One of Black Panther's main characters, Erik Killmonger, is shown with markings on his skin that are the result of something called "ritual scarification," which is a common practice in some African tribes. While that might sound intense, most tribes subscribe to scarification as a form of body art — kind of like a tattoo. They often had deep meanings, and distinguished each wearer from other tribes/families/clans/roles, etc.
Makeup artist Joel Harlow says that Killmonger's scars weren't necessarily part of a tribal ritual, though. “Erik Killmonger’s ritual scarification was influenced heavily by the Surma tribe — though the motivation behind his scarification is a character point and a private ritual unique to him,” he revealed.
With the exception of Halle Berry as Catwoman, black heroines have been basically nonexistent on the big screen. But thanks to Black Panther,that's all about to change. The box office success proves that audiences aren't simply interested in Black movies or movies starring women - they're specifically interested in stories about black women. Especially black women as ass-kicking, planet-saving superheroes. Now, as this writer pointed out,
"An entire generation of black children, teens and tweens will be exposed to this huge icon known as Black Panther and will be validated. They’ll get to see themselves represented and accounted for, rather than relegated to the background."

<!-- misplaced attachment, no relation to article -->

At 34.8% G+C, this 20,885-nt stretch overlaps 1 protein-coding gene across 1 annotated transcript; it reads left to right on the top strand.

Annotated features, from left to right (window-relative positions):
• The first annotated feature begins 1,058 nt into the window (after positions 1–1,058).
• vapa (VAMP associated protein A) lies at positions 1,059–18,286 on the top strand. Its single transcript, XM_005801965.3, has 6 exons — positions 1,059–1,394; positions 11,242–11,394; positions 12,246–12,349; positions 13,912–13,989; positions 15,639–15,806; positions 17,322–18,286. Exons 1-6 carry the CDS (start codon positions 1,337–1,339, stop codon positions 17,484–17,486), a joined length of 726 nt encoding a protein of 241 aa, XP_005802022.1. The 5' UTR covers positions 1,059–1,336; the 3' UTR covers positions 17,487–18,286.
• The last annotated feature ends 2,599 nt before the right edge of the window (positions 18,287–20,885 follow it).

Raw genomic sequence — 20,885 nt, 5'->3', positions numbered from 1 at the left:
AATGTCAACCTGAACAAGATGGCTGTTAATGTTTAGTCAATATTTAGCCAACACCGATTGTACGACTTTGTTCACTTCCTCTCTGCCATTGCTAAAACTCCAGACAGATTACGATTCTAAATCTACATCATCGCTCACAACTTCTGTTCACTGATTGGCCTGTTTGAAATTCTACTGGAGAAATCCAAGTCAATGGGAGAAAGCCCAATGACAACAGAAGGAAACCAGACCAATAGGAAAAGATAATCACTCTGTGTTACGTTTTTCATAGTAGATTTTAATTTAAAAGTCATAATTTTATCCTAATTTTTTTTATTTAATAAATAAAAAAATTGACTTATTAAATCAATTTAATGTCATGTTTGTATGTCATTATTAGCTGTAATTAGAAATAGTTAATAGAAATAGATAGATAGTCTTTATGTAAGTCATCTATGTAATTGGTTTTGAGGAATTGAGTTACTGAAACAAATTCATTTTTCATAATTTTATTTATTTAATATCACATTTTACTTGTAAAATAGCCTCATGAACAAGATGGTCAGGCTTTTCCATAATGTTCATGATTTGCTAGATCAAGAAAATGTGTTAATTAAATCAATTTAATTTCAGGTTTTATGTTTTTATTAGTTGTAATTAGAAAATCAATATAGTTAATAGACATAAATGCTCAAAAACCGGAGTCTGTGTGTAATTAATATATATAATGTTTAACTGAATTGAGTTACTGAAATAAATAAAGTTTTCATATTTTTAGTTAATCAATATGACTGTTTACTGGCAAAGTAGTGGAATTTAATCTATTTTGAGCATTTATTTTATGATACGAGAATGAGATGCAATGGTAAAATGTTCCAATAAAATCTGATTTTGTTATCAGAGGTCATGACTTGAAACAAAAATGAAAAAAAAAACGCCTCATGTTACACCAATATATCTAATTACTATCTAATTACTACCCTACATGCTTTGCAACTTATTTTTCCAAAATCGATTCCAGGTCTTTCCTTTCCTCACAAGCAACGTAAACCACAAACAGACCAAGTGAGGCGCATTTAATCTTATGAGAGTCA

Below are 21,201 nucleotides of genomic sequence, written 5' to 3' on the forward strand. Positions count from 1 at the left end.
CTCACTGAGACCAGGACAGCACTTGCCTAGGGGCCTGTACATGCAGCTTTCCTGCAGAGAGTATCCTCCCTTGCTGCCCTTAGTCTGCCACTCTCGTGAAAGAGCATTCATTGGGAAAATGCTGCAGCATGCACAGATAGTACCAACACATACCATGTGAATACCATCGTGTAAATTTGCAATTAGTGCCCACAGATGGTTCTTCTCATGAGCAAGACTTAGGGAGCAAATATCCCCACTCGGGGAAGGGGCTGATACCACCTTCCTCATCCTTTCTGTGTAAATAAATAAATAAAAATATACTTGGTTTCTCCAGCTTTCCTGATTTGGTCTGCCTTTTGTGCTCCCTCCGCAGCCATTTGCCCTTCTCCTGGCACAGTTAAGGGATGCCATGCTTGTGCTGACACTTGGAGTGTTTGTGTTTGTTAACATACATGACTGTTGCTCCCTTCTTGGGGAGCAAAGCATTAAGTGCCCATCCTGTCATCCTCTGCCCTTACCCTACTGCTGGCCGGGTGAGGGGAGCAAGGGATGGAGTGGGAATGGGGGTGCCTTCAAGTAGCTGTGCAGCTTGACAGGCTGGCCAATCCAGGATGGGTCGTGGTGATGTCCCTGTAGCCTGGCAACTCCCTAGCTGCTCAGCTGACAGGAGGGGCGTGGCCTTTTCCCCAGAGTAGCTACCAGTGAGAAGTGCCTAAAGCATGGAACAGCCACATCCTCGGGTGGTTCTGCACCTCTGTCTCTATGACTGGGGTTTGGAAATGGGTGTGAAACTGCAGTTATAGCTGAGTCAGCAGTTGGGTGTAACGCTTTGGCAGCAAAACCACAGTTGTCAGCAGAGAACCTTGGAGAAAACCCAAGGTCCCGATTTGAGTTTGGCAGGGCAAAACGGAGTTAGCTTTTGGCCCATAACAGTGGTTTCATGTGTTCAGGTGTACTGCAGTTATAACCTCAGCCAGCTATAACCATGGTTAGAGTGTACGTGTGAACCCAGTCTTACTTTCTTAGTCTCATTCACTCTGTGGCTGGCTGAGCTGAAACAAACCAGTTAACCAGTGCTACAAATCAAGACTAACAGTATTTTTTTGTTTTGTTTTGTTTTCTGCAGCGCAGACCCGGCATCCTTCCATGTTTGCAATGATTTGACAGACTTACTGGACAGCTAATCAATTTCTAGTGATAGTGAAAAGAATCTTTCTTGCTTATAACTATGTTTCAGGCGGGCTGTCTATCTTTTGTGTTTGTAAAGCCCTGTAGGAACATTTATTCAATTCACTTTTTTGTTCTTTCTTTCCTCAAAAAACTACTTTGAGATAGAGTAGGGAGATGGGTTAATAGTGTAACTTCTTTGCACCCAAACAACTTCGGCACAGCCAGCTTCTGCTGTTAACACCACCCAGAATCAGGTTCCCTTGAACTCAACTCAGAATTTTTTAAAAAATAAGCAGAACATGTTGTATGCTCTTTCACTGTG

Cheers to that!
Lupita Nyong'o's go-to makeup artist Nick Barose told PeopleStyleWatch how to recreate her regal Black Panther look at home — and it's surprisingly easy! This makeup is inspired by African face art and is all about the eyeliner. To get the look, grab a gel or pencil formula in a bright shade of purple, of which Barose says, "the regal shade is significant to the film — it was even the color of the premiere’s carpet." Then, use that liner to draw a series of dots at your lower lash line, extending into the inner corner of each eye. Finally, line your upper lash line as you normally would, and flick the corner out into a strong cat eye shape. Finish with a swipe of black mascara.
It's important that the beauty industry stays committed to representing women of all colors. After all, everyone deserves to see their skin color reflected in stores, ads, and the media as beautiful. And everyone deserves to be able to experiment with makeup and find a shade of foundation that matches their skin tone with ease! Women of color have been overlooked in the beauty industry for years, and you only have to look at the mega-success of Rihanna's makeup line Fenty Beauty — which released 40 inclusive foundation shades in 2017, all of which sold out within days — to see that this important sector of women wants — and deserves —